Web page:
An Instant in Time

28th June 2024 Progressive Players News
An Instant in Time Share This Entry:

We take a look at the story behind the image on our poster for our July production.

2024 is the 40th anniversary of the beginning of the UK Miners’ Strike, a major industrial action by the National Union of Mineworkers in protest against the closure of coal mines deemed “uneconomic” by the government. Leading the strike was charismatic union leader Arthur Scargill, whose passionate campaigning brought him into direct and bitter confrontation with the Conservative Prime Minister, Margaret Thatcher. Political journalist Andrew Marr, in his book A History of Modern Britain (2007) suggests that “Many found Scargill inspiring. Many others found him frankly scary”.

The Miners’ Strike began on 6 March 1984 and ended in defeat on 3 March 1985, allowing the closure of most of Britain’s collieries. Labour Party leader Neil Kinnock supported Scargill, though Kinnock, along with many other politicians, believed that calling the strike in the spring instead of winter had been a big mistake.

A significant period in 20th century British history, the 1984-85 Miners’ Strike has served numerous times as the backdrop to stories on stage and screen. Among the most well-known films are Brassed Off (1996), the stage version of which was presented by the Progressive Players in 2012, and Billy Elliot (2000), which was later adapted into a highly successful musical. An episode of the 1996 BBC TV drama serial Our Friends in the North, titled 1984, depicted the strike from the viewpoints of both the miners and the police.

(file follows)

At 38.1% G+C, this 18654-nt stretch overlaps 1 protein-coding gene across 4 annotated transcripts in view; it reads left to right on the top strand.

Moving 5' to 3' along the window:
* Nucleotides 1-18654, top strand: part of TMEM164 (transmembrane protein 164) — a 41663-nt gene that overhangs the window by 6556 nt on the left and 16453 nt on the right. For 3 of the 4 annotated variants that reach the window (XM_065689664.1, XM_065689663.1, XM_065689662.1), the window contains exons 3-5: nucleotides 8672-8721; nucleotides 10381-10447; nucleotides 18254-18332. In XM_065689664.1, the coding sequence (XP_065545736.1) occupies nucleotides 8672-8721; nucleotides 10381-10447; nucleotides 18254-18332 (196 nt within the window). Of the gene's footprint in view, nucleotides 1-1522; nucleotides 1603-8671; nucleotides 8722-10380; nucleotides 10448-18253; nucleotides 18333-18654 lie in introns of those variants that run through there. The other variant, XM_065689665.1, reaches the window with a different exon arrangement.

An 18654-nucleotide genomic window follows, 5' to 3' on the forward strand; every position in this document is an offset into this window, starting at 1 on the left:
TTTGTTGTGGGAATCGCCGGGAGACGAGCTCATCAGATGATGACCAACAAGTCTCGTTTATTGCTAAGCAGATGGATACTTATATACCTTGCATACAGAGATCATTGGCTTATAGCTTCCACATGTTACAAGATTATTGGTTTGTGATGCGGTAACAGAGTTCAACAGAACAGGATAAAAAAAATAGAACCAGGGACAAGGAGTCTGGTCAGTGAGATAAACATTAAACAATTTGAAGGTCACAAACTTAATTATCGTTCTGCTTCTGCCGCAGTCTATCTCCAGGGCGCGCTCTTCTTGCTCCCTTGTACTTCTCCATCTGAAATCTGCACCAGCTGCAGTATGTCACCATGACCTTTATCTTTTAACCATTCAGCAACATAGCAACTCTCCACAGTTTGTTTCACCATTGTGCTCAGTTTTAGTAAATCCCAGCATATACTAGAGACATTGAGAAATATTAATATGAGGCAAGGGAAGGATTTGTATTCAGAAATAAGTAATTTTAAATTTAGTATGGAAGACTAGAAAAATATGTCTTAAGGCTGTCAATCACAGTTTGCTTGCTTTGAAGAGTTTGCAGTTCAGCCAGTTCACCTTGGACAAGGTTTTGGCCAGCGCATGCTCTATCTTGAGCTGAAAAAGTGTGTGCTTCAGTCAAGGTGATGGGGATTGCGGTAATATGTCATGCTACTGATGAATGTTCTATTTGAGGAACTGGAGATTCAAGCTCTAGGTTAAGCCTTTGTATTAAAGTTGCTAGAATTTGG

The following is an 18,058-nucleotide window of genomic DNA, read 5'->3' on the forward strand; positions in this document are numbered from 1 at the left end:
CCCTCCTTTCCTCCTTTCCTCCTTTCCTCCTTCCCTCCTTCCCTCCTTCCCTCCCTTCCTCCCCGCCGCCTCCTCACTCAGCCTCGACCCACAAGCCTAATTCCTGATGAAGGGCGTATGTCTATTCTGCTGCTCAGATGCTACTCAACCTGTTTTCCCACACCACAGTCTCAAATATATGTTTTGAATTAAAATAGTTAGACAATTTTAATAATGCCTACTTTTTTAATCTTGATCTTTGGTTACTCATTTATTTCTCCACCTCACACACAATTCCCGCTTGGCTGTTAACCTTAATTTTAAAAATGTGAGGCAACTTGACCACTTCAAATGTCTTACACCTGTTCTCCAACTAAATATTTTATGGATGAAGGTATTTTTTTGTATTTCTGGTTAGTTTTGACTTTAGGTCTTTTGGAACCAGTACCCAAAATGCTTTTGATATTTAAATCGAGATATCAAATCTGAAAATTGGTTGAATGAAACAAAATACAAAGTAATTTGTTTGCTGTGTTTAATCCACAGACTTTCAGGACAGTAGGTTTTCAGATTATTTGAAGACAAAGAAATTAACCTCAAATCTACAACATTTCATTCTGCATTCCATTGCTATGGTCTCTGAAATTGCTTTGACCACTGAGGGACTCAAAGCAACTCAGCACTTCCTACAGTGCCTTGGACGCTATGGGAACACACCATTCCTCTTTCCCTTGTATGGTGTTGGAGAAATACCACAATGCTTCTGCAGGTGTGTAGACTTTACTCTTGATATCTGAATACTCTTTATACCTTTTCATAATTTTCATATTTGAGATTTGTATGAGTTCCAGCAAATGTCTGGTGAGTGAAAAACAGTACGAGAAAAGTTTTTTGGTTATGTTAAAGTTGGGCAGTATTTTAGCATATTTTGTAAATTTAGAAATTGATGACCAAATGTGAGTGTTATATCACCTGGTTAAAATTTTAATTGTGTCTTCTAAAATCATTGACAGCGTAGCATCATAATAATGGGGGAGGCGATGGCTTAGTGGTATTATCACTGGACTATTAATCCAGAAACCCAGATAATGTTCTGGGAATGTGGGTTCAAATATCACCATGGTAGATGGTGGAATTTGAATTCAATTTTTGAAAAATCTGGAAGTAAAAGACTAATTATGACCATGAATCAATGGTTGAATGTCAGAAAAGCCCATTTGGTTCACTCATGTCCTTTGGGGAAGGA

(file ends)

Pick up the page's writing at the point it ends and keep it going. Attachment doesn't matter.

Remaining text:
In 2005 Fiona Evans wrote We Love You Arthur, which received its first performance at that year’s Edinburgh Fringe Festival. And now, 40 years after the events which inspired it, We Love You Arthur is the Progressive Players’ production for July 2024.

Our poster for the show features a closeup photograph of Arthur Scargill, which is actually part of a larger photograph. It was taken by Martin Herron, an amateur photographer from Durham who also happens to be a friend of the playwright Fiona Evans. In July 1984 Arthur Scargill attended the Durham Miners’ Gala, accompanied by Labour Party leader Neil Kinnock. As Scargill moved towards the microphone to deliver his speech, Martin found himself in an ideal spot to capture the historic image below.

Arthur Scargill and Neil Kinnock at the Durham Miners' gala in 1984.

The Progressive Players are grateful to Martin Herron for
granting full permission to use his photograph for
our production of We Love You Arthur.

Book online to see the show at: We Love You Arthur at Little Theatre Gateshead event tickets from TicketSource
Or call Box Office on 01914781499 (answerphone).